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titlePosted by Antranig Basman on 2008-12-12

In preparing for the final release of Fluid Infusion 0.6 (as of writing, we are at "Bug Parade" stage, leading to code freeze for Monday), we found ourselves with the disagreeable requirement to make some incompatible API changes to a part of the framework. Not only why we had to do this, but what we did about it, are interesting.

The code in question was kept in the file jquery-keyboard-a11y.js, and has historically always had a "special status". This holds the parts of our framework which we have always considered closest to being contributed to the wider jQuery community (who we are always eager to develop productive relationships with), as a plugin. This code is treated specially, in that special care is made to keep it as self-contained as possible, and in particular to keep it free of dependence on our standard framework base file Fluid.js, to ease its adoption outside our community.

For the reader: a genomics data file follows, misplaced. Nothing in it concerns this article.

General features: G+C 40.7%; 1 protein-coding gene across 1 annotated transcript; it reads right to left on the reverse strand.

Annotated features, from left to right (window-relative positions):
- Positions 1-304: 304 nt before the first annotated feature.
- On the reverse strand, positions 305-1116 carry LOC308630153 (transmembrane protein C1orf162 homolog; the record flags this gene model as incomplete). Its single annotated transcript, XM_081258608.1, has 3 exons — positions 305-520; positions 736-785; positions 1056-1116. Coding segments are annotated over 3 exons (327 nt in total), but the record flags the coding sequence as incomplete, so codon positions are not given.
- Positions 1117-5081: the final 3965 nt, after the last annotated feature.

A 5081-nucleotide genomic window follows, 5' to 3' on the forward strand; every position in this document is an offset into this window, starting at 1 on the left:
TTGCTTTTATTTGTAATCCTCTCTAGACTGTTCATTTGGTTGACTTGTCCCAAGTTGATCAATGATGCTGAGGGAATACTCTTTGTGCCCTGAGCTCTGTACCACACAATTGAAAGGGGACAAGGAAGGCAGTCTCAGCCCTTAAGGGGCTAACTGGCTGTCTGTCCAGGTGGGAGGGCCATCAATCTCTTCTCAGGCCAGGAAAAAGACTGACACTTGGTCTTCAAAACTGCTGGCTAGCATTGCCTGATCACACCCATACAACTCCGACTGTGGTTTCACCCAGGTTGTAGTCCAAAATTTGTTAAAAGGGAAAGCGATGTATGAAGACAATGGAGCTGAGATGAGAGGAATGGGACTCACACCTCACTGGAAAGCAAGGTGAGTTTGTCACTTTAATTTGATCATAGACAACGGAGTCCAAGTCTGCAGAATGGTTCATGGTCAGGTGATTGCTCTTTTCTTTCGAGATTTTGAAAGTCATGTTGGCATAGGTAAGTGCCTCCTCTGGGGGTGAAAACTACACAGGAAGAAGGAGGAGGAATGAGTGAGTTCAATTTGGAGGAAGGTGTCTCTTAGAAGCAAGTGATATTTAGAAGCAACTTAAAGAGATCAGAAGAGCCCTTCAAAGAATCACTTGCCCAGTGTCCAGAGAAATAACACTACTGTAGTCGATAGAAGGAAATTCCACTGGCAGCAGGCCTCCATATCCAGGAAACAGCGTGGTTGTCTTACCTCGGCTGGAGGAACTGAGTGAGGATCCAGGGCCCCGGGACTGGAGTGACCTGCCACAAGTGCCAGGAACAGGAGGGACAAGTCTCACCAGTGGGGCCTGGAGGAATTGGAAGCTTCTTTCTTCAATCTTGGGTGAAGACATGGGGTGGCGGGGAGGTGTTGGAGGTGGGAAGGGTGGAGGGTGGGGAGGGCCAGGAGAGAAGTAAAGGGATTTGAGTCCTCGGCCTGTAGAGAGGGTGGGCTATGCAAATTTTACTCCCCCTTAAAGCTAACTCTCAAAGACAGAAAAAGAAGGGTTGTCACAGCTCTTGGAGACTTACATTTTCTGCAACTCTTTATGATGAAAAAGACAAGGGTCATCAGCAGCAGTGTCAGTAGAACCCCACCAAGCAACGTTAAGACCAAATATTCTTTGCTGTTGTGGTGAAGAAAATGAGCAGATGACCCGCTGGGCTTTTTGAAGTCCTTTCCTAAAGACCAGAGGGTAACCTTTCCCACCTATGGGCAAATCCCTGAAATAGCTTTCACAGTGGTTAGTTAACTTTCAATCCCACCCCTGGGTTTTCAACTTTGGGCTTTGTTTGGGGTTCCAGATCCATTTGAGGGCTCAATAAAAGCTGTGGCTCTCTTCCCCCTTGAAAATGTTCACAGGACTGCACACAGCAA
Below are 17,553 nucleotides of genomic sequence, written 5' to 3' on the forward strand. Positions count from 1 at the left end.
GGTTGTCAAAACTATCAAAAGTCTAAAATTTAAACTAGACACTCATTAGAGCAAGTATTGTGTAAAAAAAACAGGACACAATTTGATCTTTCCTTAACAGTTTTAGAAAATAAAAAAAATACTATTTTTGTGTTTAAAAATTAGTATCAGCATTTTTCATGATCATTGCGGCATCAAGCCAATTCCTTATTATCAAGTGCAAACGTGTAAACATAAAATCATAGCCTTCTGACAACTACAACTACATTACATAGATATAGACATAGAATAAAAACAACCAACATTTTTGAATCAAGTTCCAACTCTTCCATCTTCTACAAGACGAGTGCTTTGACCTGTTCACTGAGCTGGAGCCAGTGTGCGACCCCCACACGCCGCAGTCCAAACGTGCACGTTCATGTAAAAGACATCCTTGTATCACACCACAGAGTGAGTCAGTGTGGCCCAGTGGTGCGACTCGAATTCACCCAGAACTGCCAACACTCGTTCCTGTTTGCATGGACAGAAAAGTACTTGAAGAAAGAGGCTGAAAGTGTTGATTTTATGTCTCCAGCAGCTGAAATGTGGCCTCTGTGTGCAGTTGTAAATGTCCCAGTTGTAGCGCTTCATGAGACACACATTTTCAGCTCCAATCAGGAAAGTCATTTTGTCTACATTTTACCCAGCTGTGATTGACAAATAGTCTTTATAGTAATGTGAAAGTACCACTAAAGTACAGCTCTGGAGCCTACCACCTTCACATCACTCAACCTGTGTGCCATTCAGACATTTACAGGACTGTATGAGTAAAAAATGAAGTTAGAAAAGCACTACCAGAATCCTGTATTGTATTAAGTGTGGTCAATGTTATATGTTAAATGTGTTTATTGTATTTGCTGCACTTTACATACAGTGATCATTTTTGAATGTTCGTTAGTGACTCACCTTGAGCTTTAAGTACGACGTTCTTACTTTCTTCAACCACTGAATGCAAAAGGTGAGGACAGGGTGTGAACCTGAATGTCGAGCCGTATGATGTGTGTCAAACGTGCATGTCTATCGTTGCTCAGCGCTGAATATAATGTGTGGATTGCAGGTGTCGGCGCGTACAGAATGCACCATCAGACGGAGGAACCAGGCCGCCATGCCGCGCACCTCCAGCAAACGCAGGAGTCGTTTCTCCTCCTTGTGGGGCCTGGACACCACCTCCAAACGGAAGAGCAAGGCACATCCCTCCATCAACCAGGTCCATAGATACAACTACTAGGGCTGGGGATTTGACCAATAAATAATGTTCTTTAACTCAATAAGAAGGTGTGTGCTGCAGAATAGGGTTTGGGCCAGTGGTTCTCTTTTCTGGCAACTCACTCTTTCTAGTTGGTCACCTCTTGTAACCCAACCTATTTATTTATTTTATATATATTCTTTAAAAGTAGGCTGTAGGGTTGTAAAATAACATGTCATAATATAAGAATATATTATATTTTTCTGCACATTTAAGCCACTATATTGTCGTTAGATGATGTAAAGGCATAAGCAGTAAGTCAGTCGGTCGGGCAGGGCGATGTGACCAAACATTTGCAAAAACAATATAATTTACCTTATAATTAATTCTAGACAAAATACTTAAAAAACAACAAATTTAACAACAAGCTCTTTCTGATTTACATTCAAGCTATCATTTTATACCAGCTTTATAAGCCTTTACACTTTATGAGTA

Unfortunately, as of release 1.5, the jQuery UI project included a file ui.selectabe.js, which registers a plugin named "selectable" with the same name as one in our set. This is interesting, since it highlights what has been considered a weakness in the jQuery plugin model - that it does not support any infrastructure for namespacing, to ensure that loosely cooperating teams can continue to work in parallel without fear of treading on each other's names. This partly reflects its origins - the jQuery "chained filter" idiom is admirably matched for expressing queries and primitive operations on the DOM, and has produced a revolutionary condensation in the amount of code necessary to perform these "bread and butter" tasks. The plugin model is less well suited to an idiom of construction - that is, when one is using the DOM as a "springboard" for the construction of some more complex "component" or tree of objects that is going to spend some durable lifetime managing it. This can be seen from the oddity of some code which constructs say a dialog, or a sortable - where is the dialog in the following call?